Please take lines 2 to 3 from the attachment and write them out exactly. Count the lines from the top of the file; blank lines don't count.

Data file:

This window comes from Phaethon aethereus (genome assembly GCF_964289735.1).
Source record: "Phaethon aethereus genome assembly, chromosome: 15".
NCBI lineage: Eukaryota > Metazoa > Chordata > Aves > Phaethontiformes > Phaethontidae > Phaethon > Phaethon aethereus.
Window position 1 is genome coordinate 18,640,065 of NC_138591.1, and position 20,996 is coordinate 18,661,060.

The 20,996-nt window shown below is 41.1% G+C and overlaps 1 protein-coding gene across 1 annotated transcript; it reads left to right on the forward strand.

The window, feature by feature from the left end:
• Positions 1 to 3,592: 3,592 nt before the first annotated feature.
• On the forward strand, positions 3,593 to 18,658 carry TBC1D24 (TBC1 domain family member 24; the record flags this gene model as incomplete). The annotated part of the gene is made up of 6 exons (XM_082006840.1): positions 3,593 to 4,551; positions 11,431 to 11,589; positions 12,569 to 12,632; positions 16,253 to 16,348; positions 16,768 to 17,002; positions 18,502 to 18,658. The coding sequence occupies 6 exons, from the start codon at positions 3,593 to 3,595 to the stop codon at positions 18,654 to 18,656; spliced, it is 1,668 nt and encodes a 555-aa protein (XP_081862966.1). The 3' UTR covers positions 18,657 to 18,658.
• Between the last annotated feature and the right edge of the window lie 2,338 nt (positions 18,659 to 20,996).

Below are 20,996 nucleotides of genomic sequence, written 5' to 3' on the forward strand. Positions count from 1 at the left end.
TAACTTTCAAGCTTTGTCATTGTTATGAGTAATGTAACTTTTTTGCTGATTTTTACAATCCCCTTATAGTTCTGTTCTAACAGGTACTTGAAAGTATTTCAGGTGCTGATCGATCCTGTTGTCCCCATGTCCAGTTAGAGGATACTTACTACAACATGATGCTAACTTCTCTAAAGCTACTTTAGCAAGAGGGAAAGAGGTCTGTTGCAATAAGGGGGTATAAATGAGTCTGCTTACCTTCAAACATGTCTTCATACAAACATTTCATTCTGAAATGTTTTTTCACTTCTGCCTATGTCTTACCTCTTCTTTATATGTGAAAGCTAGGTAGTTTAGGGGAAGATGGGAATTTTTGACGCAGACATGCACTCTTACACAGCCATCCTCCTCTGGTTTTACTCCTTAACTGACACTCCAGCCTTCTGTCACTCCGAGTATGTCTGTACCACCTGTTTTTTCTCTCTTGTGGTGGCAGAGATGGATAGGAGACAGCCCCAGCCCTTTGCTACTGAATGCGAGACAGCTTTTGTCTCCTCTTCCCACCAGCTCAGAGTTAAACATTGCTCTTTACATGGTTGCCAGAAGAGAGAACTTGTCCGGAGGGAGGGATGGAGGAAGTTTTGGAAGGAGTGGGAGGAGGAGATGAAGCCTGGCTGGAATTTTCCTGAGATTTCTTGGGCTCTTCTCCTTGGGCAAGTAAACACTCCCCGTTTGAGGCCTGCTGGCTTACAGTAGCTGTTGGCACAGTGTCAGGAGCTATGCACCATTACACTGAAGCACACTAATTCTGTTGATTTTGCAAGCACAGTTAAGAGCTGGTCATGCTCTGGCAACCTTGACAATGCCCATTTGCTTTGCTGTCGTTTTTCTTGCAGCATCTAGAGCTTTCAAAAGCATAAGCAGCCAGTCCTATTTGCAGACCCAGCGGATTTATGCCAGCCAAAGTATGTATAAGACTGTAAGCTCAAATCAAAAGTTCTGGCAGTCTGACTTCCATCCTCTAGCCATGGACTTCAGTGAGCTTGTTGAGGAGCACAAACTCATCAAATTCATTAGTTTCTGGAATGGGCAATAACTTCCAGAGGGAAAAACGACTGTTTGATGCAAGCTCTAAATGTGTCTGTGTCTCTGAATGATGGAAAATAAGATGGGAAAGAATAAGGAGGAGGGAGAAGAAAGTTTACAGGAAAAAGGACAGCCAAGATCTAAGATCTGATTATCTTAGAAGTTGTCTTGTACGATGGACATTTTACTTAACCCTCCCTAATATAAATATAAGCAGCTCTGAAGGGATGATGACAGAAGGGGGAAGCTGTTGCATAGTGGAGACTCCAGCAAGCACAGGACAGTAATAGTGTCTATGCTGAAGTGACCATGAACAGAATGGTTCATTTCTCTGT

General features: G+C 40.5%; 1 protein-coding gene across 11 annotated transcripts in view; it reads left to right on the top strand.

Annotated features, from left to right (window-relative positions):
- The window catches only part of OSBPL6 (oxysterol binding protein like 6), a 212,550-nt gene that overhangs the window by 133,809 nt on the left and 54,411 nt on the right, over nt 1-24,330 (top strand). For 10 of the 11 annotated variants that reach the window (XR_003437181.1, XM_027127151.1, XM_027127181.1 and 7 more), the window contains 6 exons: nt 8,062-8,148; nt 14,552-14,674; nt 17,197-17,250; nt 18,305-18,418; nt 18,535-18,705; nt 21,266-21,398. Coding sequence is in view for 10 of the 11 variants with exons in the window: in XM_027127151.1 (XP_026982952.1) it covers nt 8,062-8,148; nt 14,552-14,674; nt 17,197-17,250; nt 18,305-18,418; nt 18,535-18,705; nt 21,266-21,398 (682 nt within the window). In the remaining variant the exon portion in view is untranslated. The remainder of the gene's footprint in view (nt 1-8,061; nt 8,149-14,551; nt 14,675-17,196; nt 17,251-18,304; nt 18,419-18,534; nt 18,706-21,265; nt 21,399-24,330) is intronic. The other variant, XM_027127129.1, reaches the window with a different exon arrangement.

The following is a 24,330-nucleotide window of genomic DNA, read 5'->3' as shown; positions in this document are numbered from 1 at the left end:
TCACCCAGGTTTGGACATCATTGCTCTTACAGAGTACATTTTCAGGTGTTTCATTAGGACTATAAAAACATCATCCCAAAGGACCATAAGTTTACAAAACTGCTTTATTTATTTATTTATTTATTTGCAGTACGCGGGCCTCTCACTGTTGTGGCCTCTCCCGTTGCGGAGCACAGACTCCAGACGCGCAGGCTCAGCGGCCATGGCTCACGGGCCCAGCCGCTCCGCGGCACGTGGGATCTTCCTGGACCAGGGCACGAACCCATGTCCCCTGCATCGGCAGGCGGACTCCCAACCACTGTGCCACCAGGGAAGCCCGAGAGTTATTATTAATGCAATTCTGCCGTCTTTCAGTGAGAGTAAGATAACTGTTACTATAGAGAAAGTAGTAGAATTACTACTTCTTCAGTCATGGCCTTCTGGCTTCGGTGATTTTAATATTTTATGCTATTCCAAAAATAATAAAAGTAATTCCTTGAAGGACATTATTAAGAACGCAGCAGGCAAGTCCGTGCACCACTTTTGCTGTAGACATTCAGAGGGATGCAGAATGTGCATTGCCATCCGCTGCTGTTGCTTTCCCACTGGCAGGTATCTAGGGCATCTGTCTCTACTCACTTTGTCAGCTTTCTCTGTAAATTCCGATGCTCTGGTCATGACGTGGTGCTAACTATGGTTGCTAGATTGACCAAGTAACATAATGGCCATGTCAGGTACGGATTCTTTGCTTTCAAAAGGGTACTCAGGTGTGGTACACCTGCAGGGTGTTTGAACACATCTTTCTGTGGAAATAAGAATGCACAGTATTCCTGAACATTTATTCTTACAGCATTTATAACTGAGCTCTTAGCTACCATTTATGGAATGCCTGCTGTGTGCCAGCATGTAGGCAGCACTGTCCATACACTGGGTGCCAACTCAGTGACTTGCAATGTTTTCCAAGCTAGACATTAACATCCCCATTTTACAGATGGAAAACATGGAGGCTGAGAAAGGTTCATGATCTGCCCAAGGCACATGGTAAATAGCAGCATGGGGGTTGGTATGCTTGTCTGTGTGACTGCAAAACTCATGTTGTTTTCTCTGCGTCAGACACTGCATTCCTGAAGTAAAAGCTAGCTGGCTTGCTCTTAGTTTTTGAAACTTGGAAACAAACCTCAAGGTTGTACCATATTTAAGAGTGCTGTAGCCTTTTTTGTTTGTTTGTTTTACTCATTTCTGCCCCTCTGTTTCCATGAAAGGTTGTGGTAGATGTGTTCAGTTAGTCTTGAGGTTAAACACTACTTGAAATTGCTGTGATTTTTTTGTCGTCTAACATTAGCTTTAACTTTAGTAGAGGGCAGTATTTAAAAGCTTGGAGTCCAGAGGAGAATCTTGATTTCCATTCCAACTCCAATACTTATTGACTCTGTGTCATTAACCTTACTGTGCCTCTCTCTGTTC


Source record: "Phaethon aethereus genome assembly, chromosome: 15".
NCBI lineage: Eukaryota > Metazoa > Chordata > Aves > Phaethontiformes > Phaethontidae > Phaethon > Phaethon aethereus.